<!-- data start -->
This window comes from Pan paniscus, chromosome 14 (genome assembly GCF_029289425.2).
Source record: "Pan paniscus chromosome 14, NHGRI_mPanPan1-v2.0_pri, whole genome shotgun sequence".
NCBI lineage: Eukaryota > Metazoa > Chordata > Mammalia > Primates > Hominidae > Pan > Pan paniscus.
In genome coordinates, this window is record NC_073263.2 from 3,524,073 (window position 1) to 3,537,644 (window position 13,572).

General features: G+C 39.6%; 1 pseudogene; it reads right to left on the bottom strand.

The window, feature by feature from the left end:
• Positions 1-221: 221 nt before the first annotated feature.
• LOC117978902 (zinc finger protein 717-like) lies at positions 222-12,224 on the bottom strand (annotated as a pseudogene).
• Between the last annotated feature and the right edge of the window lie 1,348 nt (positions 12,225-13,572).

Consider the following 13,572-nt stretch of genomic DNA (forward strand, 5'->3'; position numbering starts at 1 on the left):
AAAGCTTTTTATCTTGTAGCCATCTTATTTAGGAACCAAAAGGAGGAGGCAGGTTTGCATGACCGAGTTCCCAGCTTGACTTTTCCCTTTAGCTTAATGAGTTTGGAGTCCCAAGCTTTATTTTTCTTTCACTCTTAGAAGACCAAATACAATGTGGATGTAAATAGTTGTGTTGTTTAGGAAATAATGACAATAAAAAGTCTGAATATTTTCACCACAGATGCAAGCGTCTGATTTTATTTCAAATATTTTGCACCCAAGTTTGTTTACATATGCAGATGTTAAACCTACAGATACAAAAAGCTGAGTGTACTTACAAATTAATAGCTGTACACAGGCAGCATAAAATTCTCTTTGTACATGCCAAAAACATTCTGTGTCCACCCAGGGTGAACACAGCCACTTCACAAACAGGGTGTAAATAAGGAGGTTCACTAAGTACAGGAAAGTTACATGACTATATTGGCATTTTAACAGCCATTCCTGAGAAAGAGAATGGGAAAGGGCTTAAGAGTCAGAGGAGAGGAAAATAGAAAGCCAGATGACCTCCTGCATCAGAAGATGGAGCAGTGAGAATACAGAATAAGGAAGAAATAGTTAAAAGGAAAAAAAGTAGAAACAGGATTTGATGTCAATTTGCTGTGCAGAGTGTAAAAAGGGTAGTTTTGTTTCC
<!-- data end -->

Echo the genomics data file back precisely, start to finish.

This window comes from Pan paniscus, chromosome 14 (genome assembly GCF_029289425.2).
Source record: "Pan paniscus chromosome 14, NHGRI_mPanPan1-v2.0_pri, whole genome shotgun sequence".
NCBI lineage: Eukaryota > Metazoa > Chordata > Mammalia > Primates > Hominidae > Pan > Pan paniscus.
In genome coordinates, this window is record NC_073263.2 from 3,524,073 (window position 1) to 3,537,644 (window position 13,572).

General features: G+C 39.6%; 1 pseudogene; it reads right to left on the bottom strand.

The window, feature by feature from the left end:
• Positions 1-221: 221 nt before the first annotated feature.
• LOC117978902 (zinc finger protein 717-like) lies at positions 222-12,224 on the bottom strand (annotated as a pseudogene).
• Between the last annotated feature and the right edge of the window lie 1,348 nt (positions 12,225-13,572).

Consider the following 13,572-nt stretch of genomic DNA (forward strand, 5'->3'; position numbering starts at 1 on the left):
AAAGCTTTTTATCTTGTAGCCATCTTATTTAGGAACCAAAAGGAGGAGGCAGGTTTGCATGACCGAGTTCCCAGCTTGACTTTTCCCTTTAGCTTAATGAGTTTGGAGTCCCAAGCTTTATTTTTCTTTCACTCTTAGAAGACCAAATACAATGTGGATGTAAATAGTTGTGTTGTTTAGGAAATAATGACAATAAAAAGTCTGAATATTTTCACCACAGATGCAAGCGTCTGATTTTATTTCAAATATTTTGCACCCAAGTTTGTTTACATATGCAGATGTTAAACCTACAGATACAAAAAGCTGAGTGTACTTACAAATTAATAGCTGTACACAGGCAGCATAAAATTCTCTTTGTACATGCCAAAAACATTCTGTGTCCACCCAGGGTGAACACAGCCACTTCACAAACAGGGTGTAAATAAGGAGGTTCACTAAGTACAGGAAAGTTACATGACTATATTGGCATTTTAACAGCCATTCCTGAGAAAGAGAATGGGAAAGGGCTTAAGAGTCAGAGGAGAGGAAAATAGAAAGCCAGATGACCTCCTGCATCAGAAGATGGAGCAGTGAGAATACAGAATAAGGAAGAAATAGTTAAAAGGAAAAAAAGTAGAAACAGGATTTGATGTCAATTTGCTGTGCAGAGTGTAAAAAGGGTAGTTTTGTTTCC